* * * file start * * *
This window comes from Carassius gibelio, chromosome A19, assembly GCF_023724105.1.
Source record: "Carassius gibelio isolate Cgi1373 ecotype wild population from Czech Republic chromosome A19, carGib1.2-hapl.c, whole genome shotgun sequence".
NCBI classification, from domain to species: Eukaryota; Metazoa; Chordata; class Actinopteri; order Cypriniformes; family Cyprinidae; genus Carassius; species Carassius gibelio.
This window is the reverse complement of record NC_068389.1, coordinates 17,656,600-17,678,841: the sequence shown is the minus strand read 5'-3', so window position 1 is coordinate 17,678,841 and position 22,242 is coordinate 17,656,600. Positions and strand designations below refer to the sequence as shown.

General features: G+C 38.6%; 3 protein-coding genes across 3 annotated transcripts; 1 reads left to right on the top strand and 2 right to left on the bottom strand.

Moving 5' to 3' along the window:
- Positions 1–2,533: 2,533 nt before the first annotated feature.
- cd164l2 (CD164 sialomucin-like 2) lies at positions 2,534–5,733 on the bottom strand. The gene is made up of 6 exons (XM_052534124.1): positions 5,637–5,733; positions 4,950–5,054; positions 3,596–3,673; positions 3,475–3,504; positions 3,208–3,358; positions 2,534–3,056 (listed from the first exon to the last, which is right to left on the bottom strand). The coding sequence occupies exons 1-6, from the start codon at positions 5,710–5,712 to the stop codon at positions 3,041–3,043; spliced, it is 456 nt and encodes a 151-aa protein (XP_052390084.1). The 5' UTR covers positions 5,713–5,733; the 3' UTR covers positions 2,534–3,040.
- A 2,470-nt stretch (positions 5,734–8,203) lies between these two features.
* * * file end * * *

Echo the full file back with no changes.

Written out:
This window comes from Carassius gibelio, chromosome A19, assembly GCF_023724105.1.
Source record: "Carassius gibelio isolate Cgi1373 ecotype wild population from Czech Republic chromosome A19, carGib1.2-hapl.c, whole genome shotgun sequence".
NCBI classification, from domain to species: Eukaryota; Metazoa; Chordata; class Actinopteri; order Cypriniformes; family Cyprinidae; genus Carassius; species Carassius gibelio.
This window is the reverse complement of record NC_068389.1, coordinates 17,656,600-17,678,841: the sequence shown is the minus strand read 5'-3', so window position 1 is coordinate 17,678,841 and position 22,242 is coordinate 17,656,600. Positions and strand designations below refer to the sequence as shown.

General features: G+C 38.6%; 3 protein-coding genes across 3 annotated transcripts; 1 reads left to right on the top strand and 2 right to left on the bottom strand.

Moving 5' to 3' along the window:
- Positions 1–2,533: 2,533 nt before the first annotated feature.
- cd164l2 (CD164 sialomucin-like 2) lies at positions 2,534–5,733 on the bottom strand. The gene is made up of 6 exons (XM_052534124.1): positions 5,637–5,733; positions 4,950–5,054; positions 3,596–3,673; positions 3,475–3,504; positions 3,208–3,358; positions 2,534–3,056 (listed from the first exon to the last, which is right to left on the bottom strand). The coding sequence occupies exons 1-6, from the start codon at positions 5,710–5,712 to the stop codon at positions 3,041–3,043; spliced, it is 456 nt and encodes a 151-aa protein (XP_052390084.1). The 5' UTR covers positions 5,713–5,733; the 3' UTR covers positions 2,534–3,040.
- A 2,470-nt stretch (positions 5,734–8,203) lies between these two features.